3. ^ Kovalchuk, Feodor S., Abridged Typicon, 2nd ed. (St. Tikhon’s Seminary Press, South Canaan, PA, 1985), pp 17-19.
  4. ^ Patrologia Graeca 160, 1165D [Tr. Protopresbyter George Dion. Dragas, On the Priesthood and the Holy Eucharist (Orthodox Research Institute, Rollinsford, NH, 2004) p. 48].
  5. ^ a b "My Life in Heaven & on Earth" (PDF). St. Thomas Malankara Orthodox Church. p. 31. Retrieved 2 August 2020.
  6. ^ "Prayers of the Church". Ethiopian Orthodox Tewahedo Church. Retrieved 25 July 2020.
  7. ^ Danielou, Jean (2016). Origen. Wipf and Stock Publishers. p. 29. ISBN 978-1-4982-9023-4. Peterson quotes a passage from the Acts of Hipparchus and Philotheus: "In Hipparchus's house there was a specially decorated room and a cross was painted on the east wall of it. There before the image of the cross, they used to pray seven times a day ... with their faces turned to the east." It is easy to see the importance of this passage when you compare it with what Origen says. The custom of turning towards the rising sun when praying had been replaced by the habit of turning towards the east wall. This we find in Origen. From the other passage we see that a cross had been painted on the wall to show which was the east. Hence the origin of the practice of hanging crucifixes on the walls of the private rooms in Christian houses. We know too that signs were put up in the Jewish synagogues to show the direction of Jerusalem, because the Jews turned that way when they said their prayers. The question of the proper way to face for prayer has always been of great importance in the East. It is worth remembering that Mohammedans pray with their faces turned towards Mecca and that one reason for the condemnation of Al Hallaj, the Mohammedan martyr, was that he refused to conform to this practice.
  8. ^ Henry Chadwick (1993). The Early Church. Penguin. ISBN 978-1-101-16042-8. Hippolytus in the Apostolic Tradition directed that Christians should pray seven times a day - on rising, at the lighting of the evening lamp, at bedtime, at midnight, and also, if at home, at the third, sixth and ninth hours of the day, being hours associated with Christ's Passion. Prayers at the third, sixth, and ninth hours are similarly mentioned by Tertullian, Cyprian, Clement of Alexandria and Origen, and must have been very widely practised. These prayers were commonly associated with private Bible reading in the family.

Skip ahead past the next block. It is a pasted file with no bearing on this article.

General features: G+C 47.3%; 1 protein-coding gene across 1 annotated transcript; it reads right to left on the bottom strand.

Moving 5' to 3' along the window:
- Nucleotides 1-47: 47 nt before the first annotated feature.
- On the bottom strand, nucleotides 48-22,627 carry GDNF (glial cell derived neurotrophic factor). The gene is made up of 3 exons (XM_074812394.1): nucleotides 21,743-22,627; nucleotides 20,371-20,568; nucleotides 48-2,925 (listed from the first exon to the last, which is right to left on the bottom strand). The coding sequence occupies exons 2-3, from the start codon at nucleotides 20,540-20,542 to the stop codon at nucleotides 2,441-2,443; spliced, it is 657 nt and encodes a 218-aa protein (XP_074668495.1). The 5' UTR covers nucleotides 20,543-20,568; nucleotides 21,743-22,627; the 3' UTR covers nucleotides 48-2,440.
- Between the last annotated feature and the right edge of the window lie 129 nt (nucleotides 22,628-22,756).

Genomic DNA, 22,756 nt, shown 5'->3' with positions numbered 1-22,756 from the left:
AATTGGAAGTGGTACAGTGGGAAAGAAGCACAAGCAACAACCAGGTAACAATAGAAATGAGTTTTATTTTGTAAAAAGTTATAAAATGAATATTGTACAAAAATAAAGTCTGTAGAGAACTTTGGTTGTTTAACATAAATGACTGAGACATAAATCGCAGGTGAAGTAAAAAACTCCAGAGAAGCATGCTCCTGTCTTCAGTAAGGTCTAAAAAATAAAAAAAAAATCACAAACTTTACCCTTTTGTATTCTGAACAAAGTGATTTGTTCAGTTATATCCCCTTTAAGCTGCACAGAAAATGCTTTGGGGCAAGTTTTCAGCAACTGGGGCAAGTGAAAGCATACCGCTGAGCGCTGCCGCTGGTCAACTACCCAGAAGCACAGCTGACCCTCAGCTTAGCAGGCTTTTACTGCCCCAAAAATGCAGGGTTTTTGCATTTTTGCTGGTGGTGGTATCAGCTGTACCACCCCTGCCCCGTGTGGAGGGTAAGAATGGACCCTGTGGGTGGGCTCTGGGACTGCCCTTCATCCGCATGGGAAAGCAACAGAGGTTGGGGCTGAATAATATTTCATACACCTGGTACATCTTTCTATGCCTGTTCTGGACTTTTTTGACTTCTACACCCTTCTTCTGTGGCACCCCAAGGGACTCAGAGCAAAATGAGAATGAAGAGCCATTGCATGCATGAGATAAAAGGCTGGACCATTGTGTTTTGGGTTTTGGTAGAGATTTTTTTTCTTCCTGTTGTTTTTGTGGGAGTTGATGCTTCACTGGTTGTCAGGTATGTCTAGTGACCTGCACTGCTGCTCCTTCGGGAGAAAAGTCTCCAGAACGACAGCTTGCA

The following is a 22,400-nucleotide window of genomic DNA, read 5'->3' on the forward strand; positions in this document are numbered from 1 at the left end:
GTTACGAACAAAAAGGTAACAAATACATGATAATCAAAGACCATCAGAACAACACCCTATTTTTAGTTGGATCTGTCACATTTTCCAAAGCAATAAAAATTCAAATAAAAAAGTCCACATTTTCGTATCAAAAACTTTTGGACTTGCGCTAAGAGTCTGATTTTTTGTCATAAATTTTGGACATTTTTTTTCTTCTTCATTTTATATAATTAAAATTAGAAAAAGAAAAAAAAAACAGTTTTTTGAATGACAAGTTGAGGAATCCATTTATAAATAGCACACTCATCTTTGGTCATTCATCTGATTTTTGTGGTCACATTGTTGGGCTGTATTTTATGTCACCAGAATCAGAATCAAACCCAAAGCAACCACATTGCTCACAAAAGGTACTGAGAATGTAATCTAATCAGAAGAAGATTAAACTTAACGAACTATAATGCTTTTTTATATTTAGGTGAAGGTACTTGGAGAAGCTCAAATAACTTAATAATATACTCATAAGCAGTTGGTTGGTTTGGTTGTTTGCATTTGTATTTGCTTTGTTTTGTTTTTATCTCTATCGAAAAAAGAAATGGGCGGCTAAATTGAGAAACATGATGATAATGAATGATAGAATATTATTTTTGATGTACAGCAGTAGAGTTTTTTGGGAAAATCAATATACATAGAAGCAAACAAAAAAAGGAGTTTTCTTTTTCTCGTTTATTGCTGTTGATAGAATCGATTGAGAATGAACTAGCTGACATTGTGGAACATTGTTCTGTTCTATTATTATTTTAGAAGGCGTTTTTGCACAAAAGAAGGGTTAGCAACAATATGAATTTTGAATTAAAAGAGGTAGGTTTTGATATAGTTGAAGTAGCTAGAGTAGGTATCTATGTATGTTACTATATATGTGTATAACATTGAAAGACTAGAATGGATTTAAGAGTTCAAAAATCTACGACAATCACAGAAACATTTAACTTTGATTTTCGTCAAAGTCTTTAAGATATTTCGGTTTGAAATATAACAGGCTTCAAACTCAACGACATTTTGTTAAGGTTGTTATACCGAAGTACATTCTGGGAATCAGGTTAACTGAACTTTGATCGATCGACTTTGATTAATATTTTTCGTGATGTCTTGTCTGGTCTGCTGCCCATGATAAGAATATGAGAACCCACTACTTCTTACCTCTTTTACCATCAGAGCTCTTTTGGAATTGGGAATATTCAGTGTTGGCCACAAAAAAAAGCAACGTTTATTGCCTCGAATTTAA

9. ^ Weitzman, M. P. (7 July 2005). The Syriac Version of the Old Testament. Cambridge University Press. ISBN 978-0-521-01746-6. Clement of Alexandria noted that "some fix hours for prayer, such as the third, sixth and ninth" (Stromata 7:7). Tertullian commends these hours, because of their importance (see below) in the New Testament and because their number recalls the Trinity (De Oratione 25). These hours indeed appear as designated for prayer from the earliest days of the church. Peter prayed at the sixth hour, i.e. at noon (Acts 10:9). The ninth hour is called the "hour of prayer" (Acts 3:1). This was the hour when Cornelius prayed even as a "God-fearer" attached to the Jewish community, i.e. before his conversion to Christianity. it was also the hour of Jesus' final prayer (Matt. 27:46, Mark 15:34, Luke 22:44-46).
  10. ^ Lössl, Josef (17 February 2010). The Early Church: History and Memory. A&C Black. p. 135. ISBN 978-0-567-16561-9. Not only the content of early Christian prayer was rooted in Jewish tradition; its daily structure too initially followed a Jewish pattern, with prayer times in the early morning, at noon and in the evening. Later (in the course of the second century), this pattern combined with another one; namely prayer times in the evening, at midnight and in the morning. As a result seven 'hours of prayer' emerged, which later became the monastic 'hours' and are still treated as 'standard' prayer times in many churches today. They are roughly equivalent to midnight, 6 a.m., 9 a.m., noon, 3 p.m., 6 p.m. and 9 p.m. Prayer positions included prostration, kneeling and standing. ... Crosses made of wood or stone, or painted on walls or laid out as mosaics, were also in use, at first not directly as objections of veneration but in order to 'orientate' the direction of prayer (i.e. towards the east, Latin oriens).
  11. ^ a b Hippolytus. "Apostolic Tradition" (PDF). St. John's Episcopal Church. p. 16. Retrieved 5 September 2020.
  12. ^ The Festal Menaion (Tr. Mother Mary and Archimandrite Kallistos Ware, Faber and Faber, London, 1984), p. 74.
  13. ^ Normally, the Prayer of Saint Ephrem is said once, with three prostrations; but on the first day of Great Lent (Clean Monday) it is said twice, with four prostrations and twelve bows.
  14. ^ Except during Bright Week (Easter Week), when no psalms at all are read.
  15. ^ Richards, William Joseph (1908). The Indian Christians of St. Thomas: Otherwise Called the Syrian Christians of Malabar: a Sketch of Their History and an Account of Their Present Condition as Well as a Discussion of the Legend of St. Thomas. Bemrose. p. 98.
  16. ^ The Agpeya. St. Mark Coptic Orthodox Church. pp. 5, 33, 49, 65, 80, 91, 130.

External linksEdit